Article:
In opposition to Clarke, Dr Peirce Dod, a fellow of All Souls, was put up with the support of the 'young masters' in the university. Clarke's party gave out that

Dr. Dod is a downright Jacobite, that he is too ingenious, and that his warmth will bring him into confinement and that he will expose the university and draw the malice of the government upon it.

Dod desisted shortly before the election, leaving Clarke to be returned unopposed.3

In 1719 the Government drew up a bill designed to obtain control of the universities. This bill provided that the rules and statutes of both universities were to be redrafted by persons appointed by the King, that no chancellor or vice-chancellor was to assume office without the King's prior consent, and that the King should be empowered to nominate heads of colleges. It was dropped after the defeat of the peerage bill.4

In 1722 an extreme Tory, Dr. William King, the principal of St. Mary Hall, was put up against Clarke. According to a pro-King account of the election:

When Dr King was first prevailed on by his friends to appear a candidate, it created an incredible surprise in some heads of houses. They knew Dr. Clarke to be a very unacceptable man to the university, and that without an unusual application, and a coalition of different parties and interests, he could not possibly have any share in the election. They knew likewise, that however industrious they were, or whatever schemes they formed for his service, if we were to vote by ballot or scrutiny in writing, as we do in all other cases, he would be thrown out by a great majority.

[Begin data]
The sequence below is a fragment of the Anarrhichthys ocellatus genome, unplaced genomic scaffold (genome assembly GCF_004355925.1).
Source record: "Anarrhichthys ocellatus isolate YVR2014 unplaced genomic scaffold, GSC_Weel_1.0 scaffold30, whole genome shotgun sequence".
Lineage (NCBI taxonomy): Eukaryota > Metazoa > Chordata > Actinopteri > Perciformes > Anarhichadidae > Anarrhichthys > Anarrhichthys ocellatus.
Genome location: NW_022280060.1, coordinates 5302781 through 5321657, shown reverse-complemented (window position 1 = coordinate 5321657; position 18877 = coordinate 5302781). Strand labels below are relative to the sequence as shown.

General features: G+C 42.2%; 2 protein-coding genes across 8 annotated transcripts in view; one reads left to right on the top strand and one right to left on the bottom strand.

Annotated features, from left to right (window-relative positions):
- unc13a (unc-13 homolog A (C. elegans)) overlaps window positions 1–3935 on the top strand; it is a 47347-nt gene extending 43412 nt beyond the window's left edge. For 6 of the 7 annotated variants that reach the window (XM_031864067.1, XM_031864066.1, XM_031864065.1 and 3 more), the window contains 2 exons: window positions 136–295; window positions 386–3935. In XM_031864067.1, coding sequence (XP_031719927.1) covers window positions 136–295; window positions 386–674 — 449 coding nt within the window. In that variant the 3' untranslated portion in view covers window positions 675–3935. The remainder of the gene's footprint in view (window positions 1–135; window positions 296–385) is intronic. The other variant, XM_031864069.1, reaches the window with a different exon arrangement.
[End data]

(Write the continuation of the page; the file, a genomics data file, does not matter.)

the college heads used their influence on Lord Arran, the chancellor, whose secretary King was, to get him to desist. When he would not, he was dismissed as secretary, while,

as for those gentlemen who had the misfortune to be in a state of dependency, who were curates, chaplains or scholars on the foundation, they were treated by the heads of houses with the same inhumanity, with which great tyrants treat their slaves. They were commanded to vote for the old Members, notwithstanding any personal friendship, which might dispose them to favour Dr, King's interest. And if they pleaded and prior engagements or promises, they were ordered to retract them on the severest penalties. No allowances were made, and no excuses were accepted. But to all their injunctions they tacked this dreadful alternative, either comply or starve.

King's party also objected that many of their voters had been excluded,